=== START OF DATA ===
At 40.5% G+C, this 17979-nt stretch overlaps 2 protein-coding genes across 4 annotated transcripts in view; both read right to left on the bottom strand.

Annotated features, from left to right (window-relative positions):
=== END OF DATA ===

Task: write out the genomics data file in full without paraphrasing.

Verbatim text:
At 40.5% G+C, this 17979-nt stretch overlaps 2 protein-coding genes across 4 annotated transcripts in view; both read right to left on the bottom strand.

Annotated features, from left to right (window-relative positions):